Hell No, GMO?

Hell No, GMO?

Adrienne BoettingerWednesday,29 January 2014

The Snap:

With New Year’s Resolutions failing left and right, I’ve come up with a solution that will make me gazillions of dollars. I’m coining this fail-safe weight-loss plan called the Guilt Diet. It won’t work for everyone but for those most susceptible to guilt (Catholics, Jews, only children, etc.), my patented Guilt Diet will melt the pounds off more quickly than you can say “was this chicken free-range?” I won’t give you all the details now (send me 5 easy installments of $99.95 first) but it mainly involves you telling me what you like to eat and me telling you how it is evil and/or bad for you.

The Download:

If you research most companies these days, you’ll be unable to buy from them without feeling awful about the sweatshop labor they employ, environmental damage they do, and how the products they sell you will likely kill you and your families. Although it pains me, I continue to deprive myself of the world’s most delicious waffle fries because I don’t like how a certain company uses its profits to fund hate groups. My grocery bill is inflated by my desire to buy fair-trade, hormone-free, pesticide-free, free-range and other lefty words for expensive. But what about GMOs?

GMOs aren’t the opposite of OMG (as in, “OMG, my BFF has me ROTFL! #YOLO #ANNOYINGHASHTAG! #ICANTSPELL!”). GMO stands for genetically modified organisms; they occur when an organism’s genetic material is changed by genetic engineering techniques. Switzerland, Australia, Russia and many other countries partially or totally ban GMOs.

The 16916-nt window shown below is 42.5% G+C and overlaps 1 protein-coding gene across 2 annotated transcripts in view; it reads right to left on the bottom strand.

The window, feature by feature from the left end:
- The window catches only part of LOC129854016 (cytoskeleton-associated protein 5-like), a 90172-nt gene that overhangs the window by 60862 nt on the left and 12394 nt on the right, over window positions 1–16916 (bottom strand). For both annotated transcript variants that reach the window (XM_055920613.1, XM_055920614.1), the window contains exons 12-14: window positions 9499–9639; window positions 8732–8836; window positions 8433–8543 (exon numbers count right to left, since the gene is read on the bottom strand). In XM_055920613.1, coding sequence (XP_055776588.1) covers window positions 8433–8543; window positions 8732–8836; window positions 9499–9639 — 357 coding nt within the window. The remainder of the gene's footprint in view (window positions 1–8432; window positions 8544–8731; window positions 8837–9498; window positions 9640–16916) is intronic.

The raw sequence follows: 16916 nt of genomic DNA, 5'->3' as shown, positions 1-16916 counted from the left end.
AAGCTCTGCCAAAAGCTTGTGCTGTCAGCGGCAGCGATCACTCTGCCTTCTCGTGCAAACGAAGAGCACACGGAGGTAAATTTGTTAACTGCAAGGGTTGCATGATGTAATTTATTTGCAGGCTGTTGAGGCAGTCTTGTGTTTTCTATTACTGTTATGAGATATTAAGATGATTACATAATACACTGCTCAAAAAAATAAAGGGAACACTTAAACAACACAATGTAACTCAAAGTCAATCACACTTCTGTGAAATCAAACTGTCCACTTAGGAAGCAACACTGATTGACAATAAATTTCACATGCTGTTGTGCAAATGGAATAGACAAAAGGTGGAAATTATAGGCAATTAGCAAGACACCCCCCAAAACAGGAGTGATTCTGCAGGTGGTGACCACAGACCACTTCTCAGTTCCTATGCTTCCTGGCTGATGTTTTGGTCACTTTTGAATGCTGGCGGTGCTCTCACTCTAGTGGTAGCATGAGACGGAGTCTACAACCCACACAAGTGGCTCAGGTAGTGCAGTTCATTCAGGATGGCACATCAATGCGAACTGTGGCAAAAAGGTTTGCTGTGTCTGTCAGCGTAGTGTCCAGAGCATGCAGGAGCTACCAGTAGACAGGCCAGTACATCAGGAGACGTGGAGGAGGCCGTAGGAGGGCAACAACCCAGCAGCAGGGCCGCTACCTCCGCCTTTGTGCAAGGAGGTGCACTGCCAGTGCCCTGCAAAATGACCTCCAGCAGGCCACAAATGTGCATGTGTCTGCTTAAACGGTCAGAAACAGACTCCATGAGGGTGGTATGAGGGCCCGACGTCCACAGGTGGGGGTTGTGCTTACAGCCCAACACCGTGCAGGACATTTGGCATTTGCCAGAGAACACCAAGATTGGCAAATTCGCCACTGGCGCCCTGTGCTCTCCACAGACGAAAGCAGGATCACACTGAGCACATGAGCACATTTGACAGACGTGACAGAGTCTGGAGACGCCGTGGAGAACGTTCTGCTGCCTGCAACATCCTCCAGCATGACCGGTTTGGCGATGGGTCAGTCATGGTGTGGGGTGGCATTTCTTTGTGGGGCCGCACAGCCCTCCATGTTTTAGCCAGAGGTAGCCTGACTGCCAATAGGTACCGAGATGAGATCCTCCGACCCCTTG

GMOs sound awful. They conjure up images of not-intended-by-nature food, rats with tumors the size of minivans on the sides of their heads, cows with green udders, etc. Plus, lobbying groups have spent crazyass amounts of money in state elections and ballot measures to make sure GMOs stay on American grocery shelves, so GMOs have got to be evil, right?

The problem is not enough research has been done to determine if GMOs are evil or bad for us. We don’t really know much about GMOs. Some anti-GMO groups use this ignorance to freak us out and though I’m no fan of most of the corporations working behind the scenes to keep our diets chock-full-of-GMOs, I’m also not a fan of using lies and supposition to create a culture of fear.

But why the hell are corporations opposed to actually being transparent in labeling the food we eat and feed our loved ones? If GMOs are as harmless as they maintain, why shouldn’t we be allowed to know when that corn we eat is genetically modified? P.S. If you’re eating corn or soy in the United States, the odds are it is genetically modified.

Plus the more we know about a food the less likely we are to eat it, thus contributing to the miraculous weight-loss solution that will enable me to quit my job and lie around on a blanket of money eating fair-trade chocolates and drinking organic wine. Problem solved!

Take Action!

Hat Tips:

Food PoliticsRefinery 29Organic AuthorityNew York TimesNPRWashington PostNational GeographicABC News, Image Credit: Flickr

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